10. Moullinex - “Work It Out (feat. Fritz Helder)”

Taken from Portuguese producer, DJ, and multi-instrumentalist Luis Clara Gomes' third album Hypersex, "Work It Out" like all of its surrounding companions is a self-proclaimed, "collective love letter to club culture, and a celebration of love, inclusion and difference." Dance music has always seemingly been a safe haven for "misfits" standing on the edge of the mainstream, and while EDM manufactured sheen might have taken the piss out of the scene, Hypersex still revels in that defiant, yet warm and inviting attitude.

Like a cheeky homage to Rick James and the late, great High Priest of Pop, Prince, this delectably filthy, sexually charged track with its nasty, funk-drenched bass line, couldn't have found a more flawless messenger than former Azari & III member Fritz Helder. As the radiant, gender-fluid artist sings, "you better work your shit out", this album highlight becomes an anthem for all those who refuse to bow down to BS. Without any accompanying visuals, the track is electro-funk perfection, but the video, with its ruby-red, penile glitter canon, kicks the whole thing up a notch.

9. Touch Sensitive - “Veronica”

The neon-streaked days of roller rinks and turtlenecks, leg warmers and popped polo collars have come and gone, but you wouldn't think so listening to Michael "Touch Sensitive" Di Francesco's dazzling debut Visions. The Sydney-based DJ/producer's long-awaited LP and its lead single "Lay Down", which shot to the top of the Hype Machine charts, are as retro-gazing as they are distinctly modern, with nods to everything from nu disco to slo-mo house.

Featuring a sample lifted from 90s DJ and producer Paul Johnson's "So Much (So Much Mix)," the New Jack-kissed "Veronica" owns the dance floor. While the conversational interplay between the sexed-up couple is anything but profound, there is no denying its charms, however laughably awkward. While not everything on Visions is as instantly arresting, it is a testament to Di Francesco's talents that everything old sounds so damn fresh again.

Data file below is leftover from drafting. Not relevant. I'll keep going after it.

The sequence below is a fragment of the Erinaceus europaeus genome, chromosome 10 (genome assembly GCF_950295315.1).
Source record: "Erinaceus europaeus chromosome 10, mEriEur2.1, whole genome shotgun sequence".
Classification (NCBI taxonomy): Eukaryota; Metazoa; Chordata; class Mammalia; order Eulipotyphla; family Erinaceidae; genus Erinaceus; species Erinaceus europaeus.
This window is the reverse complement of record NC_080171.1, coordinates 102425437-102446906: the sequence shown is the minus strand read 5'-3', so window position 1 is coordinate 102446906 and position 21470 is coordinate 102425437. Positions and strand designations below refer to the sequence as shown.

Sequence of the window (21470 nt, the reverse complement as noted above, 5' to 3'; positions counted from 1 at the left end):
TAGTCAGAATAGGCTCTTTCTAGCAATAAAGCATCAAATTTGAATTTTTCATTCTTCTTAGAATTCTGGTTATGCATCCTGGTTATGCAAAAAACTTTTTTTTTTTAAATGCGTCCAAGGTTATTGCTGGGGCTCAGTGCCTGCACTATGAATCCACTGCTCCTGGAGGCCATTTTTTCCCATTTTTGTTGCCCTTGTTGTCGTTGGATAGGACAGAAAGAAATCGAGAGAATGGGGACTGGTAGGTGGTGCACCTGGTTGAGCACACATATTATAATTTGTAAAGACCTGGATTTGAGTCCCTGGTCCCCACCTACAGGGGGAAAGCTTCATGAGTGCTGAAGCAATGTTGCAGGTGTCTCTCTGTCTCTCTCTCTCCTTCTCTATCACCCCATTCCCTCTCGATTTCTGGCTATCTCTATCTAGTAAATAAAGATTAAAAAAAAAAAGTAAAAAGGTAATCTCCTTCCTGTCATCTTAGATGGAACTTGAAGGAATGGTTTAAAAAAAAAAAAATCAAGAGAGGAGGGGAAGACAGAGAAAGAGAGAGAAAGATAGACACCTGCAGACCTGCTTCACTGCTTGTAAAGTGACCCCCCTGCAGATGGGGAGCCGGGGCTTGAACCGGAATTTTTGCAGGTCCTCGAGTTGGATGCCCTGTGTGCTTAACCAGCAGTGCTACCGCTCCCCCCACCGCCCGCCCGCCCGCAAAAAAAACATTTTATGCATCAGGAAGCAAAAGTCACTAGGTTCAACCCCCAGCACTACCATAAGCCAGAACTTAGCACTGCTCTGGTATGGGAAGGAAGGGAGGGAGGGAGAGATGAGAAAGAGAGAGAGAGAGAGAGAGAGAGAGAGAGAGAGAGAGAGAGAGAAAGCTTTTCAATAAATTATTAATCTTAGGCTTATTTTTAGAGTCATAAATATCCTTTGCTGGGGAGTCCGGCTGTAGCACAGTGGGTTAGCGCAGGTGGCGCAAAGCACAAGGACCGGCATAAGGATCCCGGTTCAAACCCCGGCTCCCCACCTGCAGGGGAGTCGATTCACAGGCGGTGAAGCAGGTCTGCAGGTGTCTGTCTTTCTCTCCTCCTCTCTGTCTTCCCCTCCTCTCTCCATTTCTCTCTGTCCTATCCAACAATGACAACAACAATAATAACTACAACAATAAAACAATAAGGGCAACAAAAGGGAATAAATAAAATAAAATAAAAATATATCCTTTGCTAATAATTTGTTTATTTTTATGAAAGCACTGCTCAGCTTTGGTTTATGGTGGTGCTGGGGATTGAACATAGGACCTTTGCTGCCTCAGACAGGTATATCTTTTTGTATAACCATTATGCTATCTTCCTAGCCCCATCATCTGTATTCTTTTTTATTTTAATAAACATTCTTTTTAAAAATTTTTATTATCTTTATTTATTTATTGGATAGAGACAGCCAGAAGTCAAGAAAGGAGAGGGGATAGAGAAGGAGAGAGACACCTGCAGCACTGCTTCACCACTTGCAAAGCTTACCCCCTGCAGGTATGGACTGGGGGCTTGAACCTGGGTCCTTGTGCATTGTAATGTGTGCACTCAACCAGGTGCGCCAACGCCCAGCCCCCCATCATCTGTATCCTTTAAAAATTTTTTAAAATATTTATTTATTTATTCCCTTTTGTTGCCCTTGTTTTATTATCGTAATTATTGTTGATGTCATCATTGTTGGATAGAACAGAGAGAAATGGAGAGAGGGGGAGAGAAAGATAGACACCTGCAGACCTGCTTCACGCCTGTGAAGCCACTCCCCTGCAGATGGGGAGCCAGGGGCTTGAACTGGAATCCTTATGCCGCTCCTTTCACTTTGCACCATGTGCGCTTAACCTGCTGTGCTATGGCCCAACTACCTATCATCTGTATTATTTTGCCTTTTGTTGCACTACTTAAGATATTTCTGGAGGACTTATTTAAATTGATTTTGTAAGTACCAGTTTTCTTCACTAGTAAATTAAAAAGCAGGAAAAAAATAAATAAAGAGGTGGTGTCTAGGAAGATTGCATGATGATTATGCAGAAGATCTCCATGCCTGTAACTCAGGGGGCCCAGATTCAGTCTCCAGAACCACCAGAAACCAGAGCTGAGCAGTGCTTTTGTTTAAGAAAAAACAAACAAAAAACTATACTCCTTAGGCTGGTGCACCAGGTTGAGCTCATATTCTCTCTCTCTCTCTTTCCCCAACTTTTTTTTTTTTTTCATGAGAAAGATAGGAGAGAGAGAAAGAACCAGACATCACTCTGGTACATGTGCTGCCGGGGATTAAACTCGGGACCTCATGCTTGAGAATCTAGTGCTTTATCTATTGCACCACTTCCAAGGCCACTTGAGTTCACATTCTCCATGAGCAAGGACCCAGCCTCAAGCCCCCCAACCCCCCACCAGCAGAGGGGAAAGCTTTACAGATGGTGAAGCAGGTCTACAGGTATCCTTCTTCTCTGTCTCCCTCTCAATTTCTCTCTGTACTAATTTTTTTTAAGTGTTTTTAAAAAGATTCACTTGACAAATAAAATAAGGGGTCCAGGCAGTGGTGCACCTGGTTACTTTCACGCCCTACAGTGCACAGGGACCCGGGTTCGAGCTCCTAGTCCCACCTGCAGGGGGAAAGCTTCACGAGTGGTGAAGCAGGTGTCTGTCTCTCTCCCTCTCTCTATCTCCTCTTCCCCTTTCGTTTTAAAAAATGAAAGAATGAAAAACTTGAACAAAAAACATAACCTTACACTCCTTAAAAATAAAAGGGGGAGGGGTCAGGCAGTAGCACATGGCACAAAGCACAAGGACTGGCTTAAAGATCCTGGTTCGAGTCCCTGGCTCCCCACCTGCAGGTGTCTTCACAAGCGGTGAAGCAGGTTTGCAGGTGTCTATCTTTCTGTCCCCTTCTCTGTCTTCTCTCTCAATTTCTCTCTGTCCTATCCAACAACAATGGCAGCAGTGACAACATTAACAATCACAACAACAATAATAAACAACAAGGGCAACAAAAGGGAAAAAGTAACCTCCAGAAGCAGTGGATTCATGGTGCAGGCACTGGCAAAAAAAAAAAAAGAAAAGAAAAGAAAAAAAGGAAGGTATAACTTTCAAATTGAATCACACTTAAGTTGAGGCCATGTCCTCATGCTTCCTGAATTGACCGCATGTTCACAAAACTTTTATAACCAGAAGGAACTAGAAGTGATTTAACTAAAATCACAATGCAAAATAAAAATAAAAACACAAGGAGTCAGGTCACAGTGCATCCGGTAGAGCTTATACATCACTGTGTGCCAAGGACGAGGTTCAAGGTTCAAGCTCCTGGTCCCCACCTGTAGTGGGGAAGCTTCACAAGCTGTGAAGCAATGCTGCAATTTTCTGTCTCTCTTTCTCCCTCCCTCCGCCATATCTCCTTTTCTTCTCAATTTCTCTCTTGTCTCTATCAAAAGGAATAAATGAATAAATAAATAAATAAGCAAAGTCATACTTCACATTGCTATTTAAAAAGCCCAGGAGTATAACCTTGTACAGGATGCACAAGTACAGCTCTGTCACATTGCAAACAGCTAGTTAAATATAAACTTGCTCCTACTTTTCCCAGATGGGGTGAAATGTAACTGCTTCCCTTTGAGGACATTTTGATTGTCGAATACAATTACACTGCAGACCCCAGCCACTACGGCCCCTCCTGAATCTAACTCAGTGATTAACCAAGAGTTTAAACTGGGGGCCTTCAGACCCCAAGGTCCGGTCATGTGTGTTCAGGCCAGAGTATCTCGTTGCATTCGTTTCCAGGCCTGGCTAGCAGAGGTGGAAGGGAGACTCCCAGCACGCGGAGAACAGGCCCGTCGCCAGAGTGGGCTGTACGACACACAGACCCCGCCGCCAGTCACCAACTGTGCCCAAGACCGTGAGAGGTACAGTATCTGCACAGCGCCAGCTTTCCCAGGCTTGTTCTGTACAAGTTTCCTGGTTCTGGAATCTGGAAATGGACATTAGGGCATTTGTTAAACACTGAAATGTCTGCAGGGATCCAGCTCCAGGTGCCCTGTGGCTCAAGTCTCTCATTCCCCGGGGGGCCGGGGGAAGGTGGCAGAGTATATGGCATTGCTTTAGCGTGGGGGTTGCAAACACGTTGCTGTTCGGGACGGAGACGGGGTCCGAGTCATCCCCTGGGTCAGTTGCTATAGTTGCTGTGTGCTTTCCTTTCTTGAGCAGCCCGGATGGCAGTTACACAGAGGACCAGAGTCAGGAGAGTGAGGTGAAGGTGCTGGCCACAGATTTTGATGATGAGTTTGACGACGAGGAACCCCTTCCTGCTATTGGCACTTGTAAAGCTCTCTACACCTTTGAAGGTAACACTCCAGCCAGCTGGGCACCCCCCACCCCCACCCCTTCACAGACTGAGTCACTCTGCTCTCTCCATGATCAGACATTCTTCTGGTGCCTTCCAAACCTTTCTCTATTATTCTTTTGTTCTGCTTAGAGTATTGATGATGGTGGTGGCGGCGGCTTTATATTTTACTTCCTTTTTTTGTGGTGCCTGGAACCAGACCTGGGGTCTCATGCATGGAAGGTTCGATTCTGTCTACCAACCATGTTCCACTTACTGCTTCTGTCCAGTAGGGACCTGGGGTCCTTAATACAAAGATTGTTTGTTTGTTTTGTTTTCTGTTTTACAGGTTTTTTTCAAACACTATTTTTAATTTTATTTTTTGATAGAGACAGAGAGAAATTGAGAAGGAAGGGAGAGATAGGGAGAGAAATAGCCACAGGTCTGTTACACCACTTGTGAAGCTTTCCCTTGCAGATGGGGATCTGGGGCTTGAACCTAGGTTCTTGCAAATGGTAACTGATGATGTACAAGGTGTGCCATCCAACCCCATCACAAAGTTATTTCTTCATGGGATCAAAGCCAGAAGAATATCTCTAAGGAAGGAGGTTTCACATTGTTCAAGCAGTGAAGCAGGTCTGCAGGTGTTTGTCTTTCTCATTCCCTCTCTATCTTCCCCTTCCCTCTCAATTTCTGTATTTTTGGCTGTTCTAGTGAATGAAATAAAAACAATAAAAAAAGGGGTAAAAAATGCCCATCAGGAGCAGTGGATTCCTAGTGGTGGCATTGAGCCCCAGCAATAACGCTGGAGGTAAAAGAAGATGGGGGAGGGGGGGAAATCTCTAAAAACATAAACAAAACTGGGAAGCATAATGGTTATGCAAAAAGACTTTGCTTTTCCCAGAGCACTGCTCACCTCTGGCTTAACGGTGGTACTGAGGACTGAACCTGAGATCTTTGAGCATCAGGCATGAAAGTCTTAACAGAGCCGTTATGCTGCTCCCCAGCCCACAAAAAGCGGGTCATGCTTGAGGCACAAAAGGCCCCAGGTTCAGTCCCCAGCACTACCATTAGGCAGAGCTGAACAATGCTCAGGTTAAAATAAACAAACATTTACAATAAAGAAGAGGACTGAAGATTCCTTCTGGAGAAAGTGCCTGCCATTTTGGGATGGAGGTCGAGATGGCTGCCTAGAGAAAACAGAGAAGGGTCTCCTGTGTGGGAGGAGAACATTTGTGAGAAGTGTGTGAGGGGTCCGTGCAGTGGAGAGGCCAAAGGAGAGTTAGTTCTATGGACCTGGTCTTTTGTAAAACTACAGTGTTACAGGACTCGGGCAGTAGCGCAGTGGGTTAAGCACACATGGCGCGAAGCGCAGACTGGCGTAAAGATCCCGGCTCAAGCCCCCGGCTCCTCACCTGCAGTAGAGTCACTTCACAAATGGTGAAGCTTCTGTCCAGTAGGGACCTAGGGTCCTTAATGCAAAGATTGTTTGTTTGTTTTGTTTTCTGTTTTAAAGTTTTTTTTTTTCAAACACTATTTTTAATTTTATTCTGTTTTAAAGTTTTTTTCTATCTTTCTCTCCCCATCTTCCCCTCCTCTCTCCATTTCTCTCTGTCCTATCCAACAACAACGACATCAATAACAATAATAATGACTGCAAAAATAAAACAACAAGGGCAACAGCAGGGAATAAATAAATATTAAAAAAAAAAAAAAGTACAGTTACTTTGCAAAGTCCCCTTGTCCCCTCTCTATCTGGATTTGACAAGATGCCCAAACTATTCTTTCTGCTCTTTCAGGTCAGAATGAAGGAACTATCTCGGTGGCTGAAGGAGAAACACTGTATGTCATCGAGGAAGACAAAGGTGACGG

8. Gourmet - “Delicious”

Neither Gourmet's defiantly eccentric, nine-track debut Cashmere, nor its subsequent singles, "There You Go" or "Yellow" gave any indication that the South African purveyor of "spaghetti pop" would drop one of the year's sassiest club tracks, but there you have it. The Cape Town-based artist, part of oil-slick, independent label 1991's diminutive roster, flagrantly disregards expectation on his latest outing, channeling the Scissor Sisters at their most gloriously bitchy best, Ratchet-era Shamir, and the shimmering dance-pop of UK singer-producer Joe Flory, aka Amateur Best.

With an amusingly detached delivery that rivals Ben Stein's droning roll call in Ferris Bueller's Day Off , he sings "I just want to dance, and fuck, and fly, and try, and fail, and try again…hold up," against a squelchy bass line and stabbing synths. When the percussive noise of what sounds like a triangle dinner bell appears within the mix, one can't help but think that Gourmet is simply winking at his audience, as if to say, "dinner is served."

7. Pouvoir Magique - “Chalawan”

Like a psychoactive ayahuasca brew, the intoxicating "shamanic techno" of Parisian duo Pouvoir Magique's LP Disparition, is an exhilarating trip into unfamiliar territory. Formed in November of 2011, "Magic Power" is the musical project of Clément Vincent and Bertrand Cerruti, who over the years, have cleverly merged several millennia of songs from around the world with 21st-century beats and widescreen electro textures. Lest ye be worried, this is anything but Deep Forest.